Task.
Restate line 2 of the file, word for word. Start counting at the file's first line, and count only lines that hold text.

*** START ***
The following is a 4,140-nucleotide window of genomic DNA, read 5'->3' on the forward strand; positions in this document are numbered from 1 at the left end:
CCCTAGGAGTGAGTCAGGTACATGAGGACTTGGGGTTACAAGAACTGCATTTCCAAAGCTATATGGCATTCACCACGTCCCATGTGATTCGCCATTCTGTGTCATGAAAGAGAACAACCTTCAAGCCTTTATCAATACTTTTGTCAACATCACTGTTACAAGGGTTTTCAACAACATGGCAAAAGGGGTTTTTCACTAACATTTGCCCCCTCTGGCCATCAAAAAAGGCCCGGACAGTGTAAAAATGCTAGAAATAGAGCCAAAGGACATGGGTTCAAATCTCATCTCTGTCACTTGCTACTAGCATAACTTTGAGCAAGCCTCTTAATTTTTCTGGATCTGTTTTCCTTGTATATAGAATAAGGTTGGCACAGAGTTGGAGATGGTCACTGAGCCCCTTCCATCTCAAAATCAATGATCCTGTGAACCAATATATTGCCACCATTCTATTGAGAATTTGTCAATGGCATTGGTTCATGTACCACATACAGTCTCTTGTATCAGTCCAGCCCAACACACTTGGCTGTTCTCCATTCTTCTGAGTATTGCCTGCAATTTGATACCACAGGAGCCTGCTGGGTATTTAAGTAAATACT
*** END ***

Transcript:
CCCTAGGAGTGAGTCAGGTACATGAGGACTTGGGGTTACAAGAACTGCATTTCCAAAGCTATATGGCATTCACCACGTCCCATGTGATTCGCCATTCTGTGTCATGAAAGAGAACAACCTTCAAGCCTTTATCAATACTTTTGTCAACATCACTGTTACAAGGGTTTTCAACAACATGGCAAAAGGGGTTTTTCACTAACATTTGCCCCCTCTGGCCATCAAAAAAGGCCCGGACAGTGTAAAAATGCTAGAAATAGAGCCAAAGGACATGGGTTCAAATCTCATCTCTGTCACTTGCTACTAGCATAACTTTGAGCAAGCCTCTTAATTTTTCTGGATCTGTTTTCCTTGTATATAGAATAAGGTTGGCACAGAGTTGGAGATGGTCACTGAGCCCCTTCCATCTCAAAATCAATGATCCTGTGAACCAATATATTGCCACCATTCTATTGAGAATTTGTCAATGGCATTGGTTCATGTACCACATACAGTCTCTTGTATCAGTCCAGCCCAACACACTTGGCTGTTCTCCATTCTTCTGAGTATTGCCTGCAATTTGATACCACAGGAGCCTGCTGGGTATTTAAGTAAATACT